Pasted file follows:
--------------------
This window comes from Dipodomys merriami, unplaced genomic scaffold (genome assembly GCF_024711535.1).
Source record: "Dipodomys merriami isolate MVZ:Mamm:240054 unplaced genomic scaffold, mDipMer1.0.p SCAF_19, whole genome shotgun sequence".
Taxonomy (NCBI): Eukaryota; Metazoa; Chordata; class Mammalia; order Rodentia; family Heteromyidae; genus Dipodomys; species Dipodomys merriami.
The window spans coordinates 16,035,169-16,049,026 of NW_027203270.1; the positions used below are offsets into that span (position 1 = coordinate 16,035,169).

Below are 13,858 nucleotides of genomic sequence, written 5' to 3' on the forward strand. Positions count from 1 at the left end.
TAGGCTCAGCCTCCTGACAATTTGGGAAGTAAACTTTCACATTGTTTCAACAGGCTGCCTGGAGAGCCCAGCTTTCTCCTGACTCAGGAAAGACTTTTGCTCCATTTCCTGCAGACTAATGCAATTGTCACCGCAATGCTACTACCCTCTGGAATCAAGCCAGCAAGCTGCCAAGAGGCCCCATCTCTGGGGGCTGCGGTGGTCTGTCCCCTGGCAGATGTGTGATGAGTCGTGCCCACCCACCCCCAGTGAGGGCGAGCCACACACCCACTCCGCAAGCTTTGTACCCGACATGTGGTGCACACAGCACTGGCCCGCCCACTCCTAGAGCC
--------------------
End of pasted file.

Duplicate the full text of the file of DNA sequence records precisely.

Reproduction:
This window comes from Dipodomys merriami, unplaced genomic scaffold (genome assembly GCF_024711535.1).
Source record: "Dipodomys merriami isolate MVZ:Mamm:240054 unplaced genomic scaffold, mDipMer1.0.p SCAF_19, whole genome shotgun sequence".
Taxonomy (NCBI): Eukaryota; Metazoa; Chordata; class Mammalia; order Rodentia; family Heteromyidae; genus Dipodomys; species Dipodomys merriami.
The window spans coordinates 16,035,169-16,049,026 of NW_027203270.1; the positions used below are offsets into that span (position 1 = coordinate 16,035,169).

Below are 13,858 nucleotides of genomic sequence, written 5' to 3' on the forward strand. Positions count from 1 at the left end.
TAGGCTCAGCCTCCTGACAATTTGGGAAGTAAACTTTCACATTGTTTCAACAGGCTGCCTGGAGAGCCCAGCTTTCTCCTGACTCAGGAAAGACTTTTGCTCCATTTCCTGCAGACTAATGCAATTGTCACCGCAATGCTACTACCCTCTGGAATCAAGCCAGCAAGCTGCCAAGAGGCCCCATCTCTGGGGGCTGCGGTGGTCTGTCCCCTGGCAGATGTGTGATGAGTCGTGCCCACCCACCCCCAGTGAGGGCGAGCCACACACCCACTCCGCAAGCTTTGTACCCGACATGTGGTGCACACAGCACTGGCCCGCCCACTCCTAGAGCC